Chances are when you were a kid, you heard your parents telling you to eat your vegetables. Now you’re all grown up with children of your own, and it’s your turn to repeat the mantra. It was a good lesson then, and it’s a good lesson now. While fruits, with all their natural sweetness, tend to be relatively easy for children to eat, vegetables are both more nutritious and more challenging.
Vegetables are healthy foods and should find their way into your children’s diets. But how do we get kids to eat them?
Exposing Your Child To Vegetables
If your child isn’t interested in a certain type of vegetable, you might feel discouraged, especially if you have already offered it several times. If you are persistent, there’s a good chance your child will eventually try it. For many children, it takes 8 to 10 tries to develop a willingness to eat a new food. This is especially true for vegetables, whose texture and taste can be unappealing to youngsters.
Keep portion sizes and preparation styles in mind. Try to start with a relatively small portion of perhaps one or two bites. This might help prevent them from being overwhelmed by a full serving.
If your child is refusing certain preparations, such as raw spinach, try adding the vegetable to a food that they already like. But be careful to avoid serving vegetables only in this way. You don’t want their young impressionable minds to feel like vegetables are “hidden” in muffins or smoothies. They might start to refuse other foods out of basic suspicion.
Tips For Getting Your Child To Eat More Vegetables
If your child is still struggling to accept vegetables in their diet, you might want to try one of the following tips.
Tip #1 Involve Them In Grocery Shopping
A young child’s mind is hard-wired to be excited by new experiences. Something as simple as letting them pick out a green pepper, a tomato, or a bag of carrots when shopping might help pique their curiosity about how it tastes.
Many children will even feel a sense of ownership or pride, which leads to greater willingness to at least try it. If they are receptive, you can talk to them about how the vegetable tastes, how it is grown, or how it is used.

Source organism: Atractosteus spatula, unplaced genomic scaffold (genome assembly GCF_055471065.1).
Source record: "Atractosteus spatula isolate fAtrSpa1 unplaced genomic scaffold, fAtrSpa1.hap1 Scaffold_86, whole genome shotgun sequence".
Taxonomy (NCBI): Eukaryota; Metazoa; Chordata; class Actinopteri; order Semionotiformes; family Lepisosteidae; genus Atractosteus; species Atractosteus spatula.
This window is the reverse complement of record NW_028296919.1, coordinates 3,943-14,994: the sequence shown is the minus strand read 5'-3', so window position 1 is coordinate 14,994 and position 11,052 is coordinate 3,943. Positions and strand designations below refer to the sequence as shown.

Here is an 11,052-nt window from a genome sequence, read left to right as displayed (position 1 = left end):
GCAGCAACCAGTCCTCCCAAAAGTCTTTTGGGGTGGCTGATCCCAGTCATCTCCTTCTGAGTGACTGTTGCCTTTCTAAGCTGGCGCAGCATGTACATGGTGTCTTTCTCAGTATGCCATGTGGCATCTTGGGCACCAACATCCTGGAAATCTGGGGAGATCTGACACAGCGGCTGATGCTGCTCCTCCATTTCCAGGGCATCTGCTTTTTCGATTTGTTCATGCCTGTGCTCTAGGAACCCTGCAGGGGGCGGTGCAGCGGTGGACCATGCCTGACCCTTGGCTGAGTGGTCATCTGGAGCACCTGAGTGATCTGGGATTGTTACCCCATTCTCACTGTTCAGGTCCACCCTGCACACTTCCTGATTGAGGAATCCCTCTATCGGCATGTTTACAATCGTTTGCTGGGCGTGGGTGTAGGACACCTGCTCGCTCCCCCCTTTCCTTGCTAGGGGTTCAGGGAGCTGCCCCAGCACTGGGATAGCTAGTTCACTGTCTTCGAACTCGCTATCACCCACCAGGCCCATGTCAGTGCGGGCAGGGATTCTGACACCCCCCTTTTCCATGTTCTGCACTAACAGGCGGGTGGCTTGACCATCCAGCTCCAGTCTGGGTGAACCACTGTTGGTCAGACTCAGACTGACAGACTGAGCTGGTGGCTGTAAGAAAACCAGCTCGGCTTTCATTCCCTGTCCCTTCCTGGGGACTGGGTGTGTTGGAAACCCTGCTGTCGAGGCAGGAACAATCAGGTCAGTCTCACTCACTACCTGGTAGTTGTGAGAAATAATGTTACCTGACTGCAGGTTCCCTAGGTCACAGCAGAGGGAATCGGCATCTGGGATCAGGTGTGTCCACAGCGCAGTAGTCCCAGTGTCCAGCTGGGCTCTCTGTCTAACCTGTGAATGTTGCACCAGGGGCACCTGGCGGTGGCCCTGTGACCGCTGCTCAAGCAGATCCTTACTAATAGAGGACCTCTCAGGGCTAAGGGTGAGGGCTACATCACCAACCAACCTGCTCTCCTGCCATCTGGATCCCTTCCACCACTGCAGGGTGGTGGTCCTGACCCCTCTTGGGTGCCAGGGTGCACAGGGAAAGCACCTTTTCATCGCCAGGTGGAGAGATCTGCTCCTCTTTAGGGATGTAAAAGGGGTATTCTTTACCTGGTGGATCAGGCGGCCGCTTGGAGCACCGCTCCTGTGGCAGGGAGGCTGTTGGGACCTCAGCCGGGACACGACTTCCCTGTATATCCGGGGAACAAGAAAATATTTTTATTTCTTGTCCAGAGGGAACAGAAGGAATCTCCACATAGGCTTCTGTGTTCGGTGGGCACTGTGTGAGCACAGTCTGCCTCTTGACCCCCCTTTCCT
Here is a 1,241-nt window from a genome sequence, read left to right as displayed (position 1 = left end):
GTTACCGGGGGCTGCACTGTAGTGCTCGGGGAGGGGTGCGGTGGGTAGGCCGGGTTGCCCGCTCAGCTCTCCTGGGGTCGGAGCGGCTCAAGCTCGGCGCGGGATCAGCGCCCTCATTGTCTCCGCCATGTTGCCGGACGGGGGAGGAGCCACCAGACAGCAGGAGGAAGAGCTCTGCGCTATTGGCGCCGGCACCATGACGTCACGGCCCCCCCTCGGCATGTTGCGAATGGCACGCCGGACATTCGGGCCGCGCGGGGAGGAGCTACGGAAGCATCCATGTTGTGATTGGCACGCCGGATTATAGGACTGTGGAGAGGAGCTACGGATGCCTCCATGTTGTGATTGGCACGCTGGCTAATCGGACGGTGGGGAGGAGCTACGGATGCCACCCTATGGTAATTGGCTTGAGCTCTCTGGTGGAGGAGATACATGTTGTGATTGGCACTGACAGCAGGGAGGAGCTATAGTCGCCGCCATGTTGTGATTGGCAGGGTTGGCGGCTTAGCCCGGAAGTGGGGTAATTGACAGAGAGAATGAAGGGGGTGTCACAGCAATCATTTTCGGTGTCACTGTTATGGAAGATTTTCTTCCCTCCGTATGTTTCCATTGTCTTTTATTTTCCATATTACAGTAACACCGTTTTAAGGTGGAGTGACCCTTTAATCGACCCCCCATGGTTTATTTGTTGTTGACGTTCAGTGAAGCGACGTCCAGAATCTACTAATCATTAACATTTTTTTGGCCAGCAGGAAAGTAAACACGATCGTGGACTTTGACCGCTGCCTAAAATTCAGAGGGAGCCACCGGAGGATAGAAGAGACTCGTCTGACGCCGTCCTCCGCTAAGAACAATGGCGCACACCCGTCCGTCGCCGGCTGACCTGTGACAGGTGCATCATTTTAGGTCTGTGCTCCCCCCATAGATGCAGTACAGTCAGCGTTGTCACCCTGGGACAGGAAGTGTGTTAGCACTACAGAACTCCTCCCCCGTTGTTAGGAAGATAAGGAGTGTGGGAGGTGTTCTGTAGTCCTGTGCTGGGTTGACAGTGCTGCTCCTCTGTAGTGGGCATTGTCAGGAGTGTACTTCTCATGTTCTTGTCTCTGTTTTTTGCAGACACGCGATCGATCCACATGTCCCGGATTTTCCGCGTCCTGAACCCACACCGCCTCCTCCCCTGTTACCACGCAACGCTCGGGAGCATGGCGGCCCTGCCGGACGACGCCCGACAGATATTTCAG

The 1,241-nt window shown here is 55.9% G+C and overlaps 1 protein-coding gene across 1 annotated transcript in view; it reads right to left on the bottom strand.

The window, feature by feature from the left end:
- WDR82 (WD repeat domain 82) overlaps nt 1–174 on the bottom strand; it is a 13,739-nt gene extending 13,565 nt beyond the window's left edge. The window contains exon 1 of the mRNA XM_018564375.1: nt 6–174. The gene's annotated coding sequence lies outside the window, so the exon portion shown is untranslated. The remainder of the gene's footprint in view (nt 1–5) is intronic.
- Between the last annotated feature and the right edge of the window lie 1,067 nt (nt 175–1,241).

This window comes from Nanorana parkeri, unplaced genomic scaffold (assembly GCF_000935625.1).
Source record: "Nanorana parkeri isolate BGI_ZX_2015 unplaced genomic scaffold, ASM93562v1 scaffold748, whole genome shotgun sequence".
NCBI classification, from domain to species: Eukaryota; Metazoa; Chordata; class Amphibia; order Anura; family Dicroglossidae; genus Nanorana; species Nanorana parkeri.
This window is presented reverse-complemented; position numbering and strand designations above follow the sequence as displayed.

Tip #2 Get Them Involved In Simple Food Prep
Kids love to lick the spoon when you make cupcakes or cookies. Wouldn’t it be great if they felt this way about vegetables? Letting them get involved in something such as putting the vegetables in a salad or putting the sliced carrots in a soup can foster a sense of curiosity, pride, and ownership. This can then lead to a willingness to try the vegetable as part of a larger dish.
Tip #3 Incorporate A New Vegetables Into A Food They Already Like
A lot of kids take a while to warm up to new vegetables, especially if they are placed on a plate as a side dish separate from the rest of the entre. Working a vegetable into another food that they already like, without making it seem like you are “hiding” it in a portion of food they enjoy, can warm them up to the vegetable over time.
This could mean adding diced carrots to your spaghetti sauce or putting some zucchini bits in their macaroni & cheese. Of course, you can always add new vegetables to the often well received slice of pizza!
Tip #4 Cut The Vegetable Into Fun Shapes
Kids love vibrant colors and playful creativity. Think of how kids enjoy a smiley face of ketchup on their hamburger, or a pancake in the shape of a dinosaur or Mickey Mouse! The same can be done with carrots and slices of pepper to make a smiley face on their salad. Carrot sticks and zucchini can be made to look like starburst fireworks. When you put your mind to it, there are a lot of creative ways to make vegetables fun.
Tip #5 Add Vegetables to Sauces
If you are the type of person who loves to make your own sauces to go with certain dishes, you might want to try adding bits of the vegetable to a sauce your child already likes. This might include adding carrots to a cheese sauce or onions to beef gravy. Just remember, you are adding it with transparency, rather than hiding it in their food.
Tip #6 Use Vegetables In Popular Baked Goods
Some vegetables like carrots and zucchini can be shredded and used in baked goods. Zucchini bread, carrot cake, zucchini muffins, and more can be a great way to get your child to try and even enjoy a new vegetable. Once they start to warm up to it, you can take the new vegetable to the lunch table or supper plate.
Beware Packaged Vegetables
Packaged vegetables might seem like a convenient way to sneak vegetables into a meal, but most kids prefer fresh vegetables, especially carrots, which have a lot of natural sweetness that can get lost in processing. Canned corn and other canned foods tend to lose a lot of their nutrition and flavor when processed.
With younger children, food safety can also be a concern. Cut grapes in half to prevent them from becoming a choking hazard. You want to make sure hard vegetables, like carrots and zucchini, are in safe bite-size portions, especially if you are working them into a sauce or as part of another food.
Food Allergy Awareness
Some children can be prone to food allergies, and you might not know it. If you are introducing a new vegetable, and there are food allergies in the family, you might want to first consult with your pediatrician. They can help assess the risks of an allergic reaction, and might also be able to give you tips about how to introduce the vegetable in a way that is appropriate for your child’s age.